Renault Megane E-Tech review: range, battery & charging

Range and rapid charging speeds are closely matched with rivals from VW and MG

Overall rating

4.5 out of 5

Range, battery & charging rating

4.0 out of 5

RangeBattery sizeWallbox charge timeRapid charge time
280 miles60kWh9hrs 45mins (0-100%, 7.4kW)30mins (10-80%, 130kW)

All versions of the Megane E-Tech sold in the UK come with a 60kWh battery and a single 217bhp electric motor that sends all its power through the front wheels; enough for a range of 280 miles, according to Renault. Another version of the electric hatchback, featuring a 129bhp motor and smaller 40kWh battery, is available in other markets across Europe, but isn’t offered in the UK.

Renault Megane E-Tech range

Unlike the Megane E-Tech's main rivals – the MG4 EV, Volkswagen ID.3 and Cupra Born – only one battery is available in the Renault. The 60kWh unit is good for a range of 280 miles, according to Renault, but across a mixture of driving conditions including country roads, town and motorways, with an ambient temperature of around 15 degrees, the electric hatchback returned 3.7 miles per kWh. That equates to a real-world range of around 230 miles – 50 miles less than the car’s claimed range.

Though if you cover a lot of miles on the motorway, we found that average energy consumption fell to around 3.5 miles per kWh. At that rate, you’ll only be able to cover close to 210 miles on a full charge. Spend most of your time driving around town with the regenerative braking on the strongest setting and that figure should increase, and we’d expect to see some improvement during the warmer months of the year.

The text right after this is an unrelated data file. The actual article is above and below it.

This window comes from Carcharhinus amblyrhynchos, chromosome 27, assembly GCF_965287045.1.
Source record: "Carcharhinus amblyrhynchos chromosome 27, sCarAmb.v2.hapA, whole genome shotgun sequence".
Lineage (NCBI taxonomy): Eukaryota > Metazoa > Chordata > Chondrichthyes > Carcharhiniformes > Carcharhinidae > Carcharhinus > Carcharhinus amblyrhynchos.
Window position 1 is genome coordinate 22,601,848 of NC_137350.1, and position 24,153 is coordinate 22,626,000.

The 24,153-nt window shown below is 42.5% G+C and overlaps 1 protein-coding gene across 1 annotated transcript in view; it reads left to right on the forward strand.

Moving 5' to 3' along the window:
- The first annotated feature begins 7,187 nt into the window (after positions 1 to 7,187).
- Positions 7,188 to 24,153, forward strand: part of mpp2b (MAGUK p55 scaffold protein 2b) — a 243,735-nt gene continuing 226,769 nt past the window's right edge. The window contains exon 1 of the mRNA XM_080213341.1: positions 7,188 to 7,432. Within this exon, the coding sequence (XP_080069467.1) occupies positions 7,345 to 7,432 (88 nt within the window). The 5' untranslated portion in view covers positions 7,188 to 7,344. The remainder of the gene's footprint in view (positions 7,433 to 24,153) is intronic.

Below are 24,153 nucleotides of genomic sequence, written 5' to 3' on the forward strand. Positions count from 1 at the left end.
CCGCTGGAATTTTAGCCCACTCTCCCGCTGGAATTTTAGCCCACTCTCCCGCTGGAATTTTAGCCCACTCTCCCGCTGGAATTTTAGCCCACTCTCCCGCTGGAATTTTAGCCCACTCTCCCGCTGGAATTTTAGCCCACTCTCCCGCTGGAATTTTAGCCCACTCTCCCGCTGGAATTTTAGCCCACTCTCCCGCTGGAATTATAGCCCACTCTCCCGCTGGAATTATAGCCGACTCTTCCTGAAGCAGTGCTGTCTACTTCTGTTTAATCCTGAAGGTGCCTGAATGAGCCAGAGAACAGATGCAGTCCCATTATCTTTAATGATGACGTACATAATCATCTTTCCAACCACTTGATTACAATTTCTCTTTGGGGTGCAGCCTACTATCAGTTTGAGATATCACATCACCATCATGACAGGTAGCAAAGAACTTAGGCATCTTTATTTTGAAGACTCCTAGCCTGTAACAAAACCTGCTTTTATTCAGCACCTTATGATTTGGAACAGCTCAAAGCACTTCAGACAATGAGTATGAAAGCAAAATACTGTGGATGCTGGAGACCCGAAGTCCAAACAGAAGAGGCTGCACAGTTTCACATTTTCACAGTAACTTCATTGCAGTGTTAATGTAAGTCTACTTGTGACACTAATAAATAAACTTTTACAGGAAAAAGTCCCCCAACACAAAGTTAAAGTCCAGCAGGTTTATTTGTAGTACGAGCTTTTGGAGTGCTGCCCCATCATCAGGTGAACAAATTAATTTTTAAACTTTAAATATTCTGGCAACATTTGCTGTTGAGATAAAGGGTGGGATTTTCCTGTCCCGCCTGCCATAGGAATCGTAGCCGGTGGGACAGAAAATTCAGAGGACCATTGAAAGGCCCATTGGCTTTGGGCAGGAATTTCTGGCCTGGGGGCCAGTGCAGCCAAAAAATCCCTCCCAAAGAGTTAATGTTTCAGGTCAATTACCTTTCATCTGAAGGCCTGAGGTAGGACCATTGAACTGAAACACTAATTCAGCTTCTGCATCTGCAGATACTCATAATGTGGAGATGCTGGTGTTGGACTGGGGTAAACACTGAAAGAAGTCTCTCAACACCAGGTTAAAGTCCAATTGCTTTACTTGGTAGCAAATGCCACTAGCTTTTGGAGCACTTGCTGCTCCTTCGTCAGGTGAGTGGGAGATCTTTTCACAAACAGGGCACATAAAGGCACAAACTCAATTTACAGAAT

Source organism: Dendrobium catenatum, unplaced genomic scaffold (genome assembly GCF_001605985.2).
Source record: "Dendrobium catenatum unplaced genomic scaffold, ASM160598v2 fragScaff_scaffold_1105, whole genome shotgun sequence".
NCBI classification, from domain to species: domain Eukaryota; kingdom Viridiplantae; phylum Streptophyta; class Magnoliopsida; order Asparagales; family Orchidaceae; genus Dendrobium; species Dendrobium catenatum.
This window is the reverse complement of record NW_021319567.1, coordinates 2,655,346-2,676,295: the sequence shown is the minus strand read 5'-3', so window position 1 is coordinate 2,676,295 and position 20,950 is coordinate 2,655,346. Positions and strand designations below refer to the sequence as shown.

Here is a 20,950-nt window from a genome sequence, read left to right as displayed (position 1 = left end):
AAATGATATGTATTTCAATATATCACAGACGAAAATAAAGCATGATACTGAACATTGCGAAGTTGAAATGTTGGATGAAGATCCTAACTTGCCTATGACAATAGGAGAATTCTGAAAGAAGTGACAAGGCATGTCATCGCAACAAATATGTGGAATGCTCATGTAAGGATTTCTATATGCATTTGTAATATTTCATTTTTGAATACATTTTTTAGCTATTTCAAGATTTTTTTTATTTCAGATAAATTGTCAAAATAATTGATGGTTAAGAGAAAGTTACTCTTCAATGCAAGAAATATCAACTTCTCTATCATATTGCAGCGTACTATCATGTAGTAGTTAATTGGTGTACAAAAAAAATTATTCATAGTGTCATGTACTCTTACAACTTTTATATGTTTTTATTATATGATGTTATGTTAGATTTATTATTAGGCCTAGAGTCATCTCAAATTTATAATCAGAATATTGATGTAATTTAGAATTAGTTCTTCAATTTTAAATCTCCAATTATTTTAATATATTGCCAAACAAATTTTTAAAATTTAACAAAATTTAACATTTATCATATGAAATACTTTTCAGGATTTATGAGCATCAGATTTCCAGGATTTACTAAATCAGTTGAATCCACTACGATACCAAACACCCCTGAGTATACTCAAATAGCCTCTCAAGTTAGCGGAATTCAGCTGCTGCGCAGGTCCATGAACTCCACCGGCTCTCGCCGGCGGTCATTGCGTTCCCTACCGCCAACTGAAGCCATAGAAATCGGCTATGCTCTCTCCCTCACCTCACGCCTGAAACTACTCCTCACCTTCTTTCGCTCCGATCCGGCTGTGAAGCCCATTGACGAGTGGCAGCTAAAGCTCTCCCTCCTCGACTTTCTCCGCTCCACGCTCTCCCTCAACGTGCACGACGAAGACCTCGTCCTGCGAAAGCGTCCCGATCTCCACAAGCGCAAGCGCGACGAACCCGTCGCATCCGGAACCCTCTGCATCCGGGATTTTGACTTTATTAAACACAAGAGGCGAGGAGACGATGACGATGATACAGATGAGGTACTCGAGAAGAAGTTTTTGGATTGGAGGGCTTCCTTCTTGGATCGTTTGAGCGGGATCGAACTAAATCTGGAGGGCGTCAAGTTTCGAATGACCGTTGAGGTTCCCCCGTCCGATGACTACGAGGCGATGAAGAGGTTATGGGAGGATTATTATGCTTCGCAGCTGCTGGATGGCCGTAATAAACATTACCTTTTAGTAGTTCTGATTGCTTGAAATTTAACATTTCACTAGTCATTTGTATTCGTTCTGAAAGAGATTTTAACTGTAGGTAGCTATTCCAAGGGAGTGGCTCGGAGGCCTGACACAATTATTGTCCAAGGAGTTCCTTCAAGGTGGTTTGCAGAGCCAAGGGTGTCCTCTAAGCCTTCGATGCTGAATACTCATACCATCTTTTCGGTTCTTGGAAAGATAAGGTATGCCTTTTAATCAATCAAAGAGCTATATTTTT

Renault has also attempted to address the Megane E-Tech’s energy consumption by fitting a heat pump, which recovers heat generated by the battery and the electric motor to warm the cabin in colder months, whilst minimising the impact on range. However, it’s only available if you spring for the range-topping Iconic specification introduced in February 2023.

Charge time

The Megane E-Tech gets a maximum charging speed of 130kW, which means a 10-80% top-up takes just 30 minutes if you use a fast enough public charging point. The Renault’s rapid charging speeds are on par with the Volkswagen ID.3 and Cupra Born, but significantly faster than the Kia Niro EV which tops out at 77kW.

Using a regular 7.4kW home wallbox will require a little under 10 hours plugged in to fully replenish the battery, but a 22kW on-board charger is standard on the electric Megane. Ideal for those with access to a more powerful home wallbox, or who regularly use a public charging point capable of such speeds.

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